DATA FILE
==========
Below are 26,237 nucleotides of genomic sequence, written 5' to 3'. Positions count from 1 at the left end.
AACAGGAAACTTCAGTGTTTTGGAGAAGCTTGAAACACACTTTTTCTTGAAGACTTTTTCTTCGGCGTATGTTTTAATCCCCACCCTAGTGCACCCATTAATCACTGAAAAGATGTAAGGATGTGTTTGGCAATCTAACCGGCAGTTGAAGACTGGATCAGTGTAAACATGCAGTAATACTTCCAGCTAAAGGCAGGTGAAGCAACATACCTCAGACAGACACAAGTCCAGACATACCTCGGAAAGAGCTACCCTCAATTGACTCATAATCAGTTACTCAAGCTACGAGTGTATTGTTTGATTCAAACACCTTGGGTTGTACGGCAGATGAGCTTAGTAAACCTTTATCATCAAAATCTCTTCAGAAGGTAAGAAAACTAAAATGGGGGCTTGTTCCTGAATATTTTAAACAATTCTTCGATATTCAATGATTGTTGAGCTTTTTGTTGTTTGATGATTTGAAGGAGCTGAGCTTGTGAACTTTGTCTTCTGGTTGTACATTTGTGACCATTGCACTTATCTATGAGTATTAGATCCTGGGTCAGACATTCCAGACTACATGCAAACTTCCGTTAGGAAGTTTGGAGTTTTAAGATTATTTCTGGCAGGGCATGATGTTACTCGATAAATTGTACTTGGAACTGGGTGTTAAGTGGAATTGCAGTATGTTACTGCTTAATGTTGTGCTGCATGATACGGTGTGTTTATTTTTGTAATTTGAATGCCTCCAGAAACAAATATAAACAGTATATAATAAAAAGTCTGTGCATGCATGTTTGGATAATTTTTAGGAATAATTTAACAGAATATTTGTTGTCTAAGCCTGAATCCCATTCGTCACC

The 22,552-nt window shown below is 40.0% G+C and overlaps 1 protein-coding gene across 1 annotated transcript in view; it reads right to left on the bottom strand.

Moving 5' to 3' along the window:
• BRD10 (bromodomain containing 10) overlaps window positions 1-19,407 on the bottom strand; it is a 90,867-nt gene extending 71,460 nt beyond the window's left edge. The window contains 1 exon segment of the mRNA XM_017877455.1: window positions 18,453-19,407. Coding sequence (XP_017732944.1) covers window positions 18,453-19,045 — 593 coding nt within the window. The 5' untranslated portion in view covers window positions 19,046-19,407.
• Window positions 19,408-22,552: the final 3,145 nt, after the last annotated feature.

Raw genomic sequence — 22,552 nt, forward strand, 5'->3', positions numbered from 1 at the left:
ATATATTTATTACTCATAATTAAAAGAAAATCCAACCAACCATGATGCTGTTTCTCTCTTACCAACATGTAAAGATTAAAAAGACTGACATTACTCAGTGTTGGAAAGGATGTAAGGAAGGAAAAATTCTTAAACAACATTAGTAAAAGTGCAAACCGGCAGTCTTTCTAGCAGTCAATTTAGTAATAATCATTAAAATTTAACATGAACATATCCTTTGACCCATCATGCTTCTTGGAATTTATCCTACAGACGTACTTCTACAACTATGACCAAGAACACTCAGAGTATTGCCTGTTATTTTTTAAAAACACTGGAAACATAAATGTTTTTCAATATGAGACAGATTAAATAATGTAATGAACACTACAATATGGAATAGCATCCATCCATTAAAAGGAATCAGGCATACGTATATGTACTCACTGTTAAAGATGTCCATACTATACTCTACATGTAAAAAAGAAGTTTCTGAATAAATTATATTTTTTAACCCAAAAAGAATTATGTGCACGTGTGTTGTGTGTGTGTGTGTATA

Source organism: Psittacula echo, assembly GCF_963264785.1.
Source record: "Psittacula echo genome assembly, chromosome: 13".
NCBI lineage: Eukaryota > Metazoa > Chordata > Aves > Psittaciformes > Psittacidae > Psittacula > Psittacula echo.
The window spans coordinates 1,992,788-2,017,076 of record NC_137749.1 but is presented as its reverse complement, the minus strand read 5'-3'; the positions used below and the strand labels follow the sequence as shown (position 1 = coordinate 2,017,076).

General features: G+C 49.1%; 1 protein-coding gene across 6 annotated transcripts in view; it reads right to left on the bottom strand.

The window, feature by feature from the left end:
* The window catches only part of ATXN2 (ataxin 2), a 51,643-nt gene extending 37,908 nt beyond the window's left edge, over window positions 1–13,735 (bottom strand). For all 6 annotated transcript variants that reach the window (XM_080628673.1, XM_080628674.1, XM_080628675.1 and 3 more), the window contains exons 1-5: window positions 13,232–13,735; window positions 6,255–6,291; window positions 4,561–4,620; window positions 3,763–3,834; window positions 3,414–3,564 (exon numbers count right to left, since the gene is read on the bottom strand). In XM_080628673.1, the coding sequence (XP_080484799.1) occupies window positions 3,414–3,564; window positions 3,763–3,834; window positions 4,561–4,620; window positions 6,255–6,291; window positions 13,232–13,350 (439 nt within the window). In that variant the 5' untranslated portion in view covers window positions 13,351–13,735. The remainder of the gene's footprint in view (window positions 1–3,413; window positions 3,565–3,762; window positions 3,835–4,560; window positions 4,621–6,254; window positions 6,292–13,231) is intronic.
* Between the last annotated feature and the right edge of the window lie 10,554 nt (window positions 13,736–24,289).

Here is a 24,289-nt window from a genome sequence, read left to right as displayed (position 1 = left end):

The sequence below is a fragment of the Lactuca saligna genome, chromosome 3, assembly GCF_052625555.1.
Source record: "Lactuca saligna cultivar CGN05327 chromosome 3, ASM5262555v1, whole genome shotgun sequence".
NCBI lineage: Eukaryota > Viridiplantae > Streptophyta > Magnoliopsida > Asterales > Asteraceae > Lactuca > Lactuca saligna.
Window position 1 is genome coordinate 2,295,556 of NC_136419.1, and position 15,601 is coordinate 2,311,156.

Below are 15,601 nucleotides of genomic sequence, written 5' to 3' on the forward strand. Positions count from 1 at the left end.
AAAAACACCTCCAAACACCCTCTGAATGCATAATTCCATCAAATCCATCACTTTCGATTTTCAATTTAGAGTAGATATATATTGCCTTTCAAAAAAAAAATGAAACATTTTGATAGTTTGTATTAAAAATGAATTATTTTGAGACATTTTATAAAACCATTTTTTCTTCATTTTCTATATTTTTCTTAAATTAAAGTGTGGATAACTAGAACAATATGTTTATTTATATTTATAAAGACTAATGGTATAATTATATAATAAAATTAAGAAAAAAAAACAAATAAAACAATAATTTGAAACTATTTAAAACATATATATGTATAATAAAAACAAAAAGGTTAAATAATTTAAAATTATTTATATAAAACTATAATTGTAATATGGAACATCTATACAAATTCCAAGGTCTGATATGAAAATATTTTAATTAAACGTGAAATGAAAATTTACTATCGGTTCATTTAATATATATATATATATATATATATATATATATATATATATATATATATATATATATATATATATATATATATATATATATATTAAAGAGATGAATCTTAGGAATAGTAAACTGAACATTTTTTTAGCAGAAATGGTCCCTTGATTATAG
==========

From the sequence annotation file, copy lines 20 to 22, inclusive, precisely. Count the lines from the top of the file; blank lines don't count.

NCBI lineage: Eukaryota > Viridiplantae > Streptophyta > Magnoliopsida > Asterales > Asteraceae > Lactuca > Lactuca saligna.
Window position 1 is genome coordinate 2,295,556 of NC_136419.1, and position 15,601 is coordinate 2,311,156.

Below are 15,601 nucleotides of genomic sequence, written 5' to 3' on the forward strand. Positions count from 1 at the left end.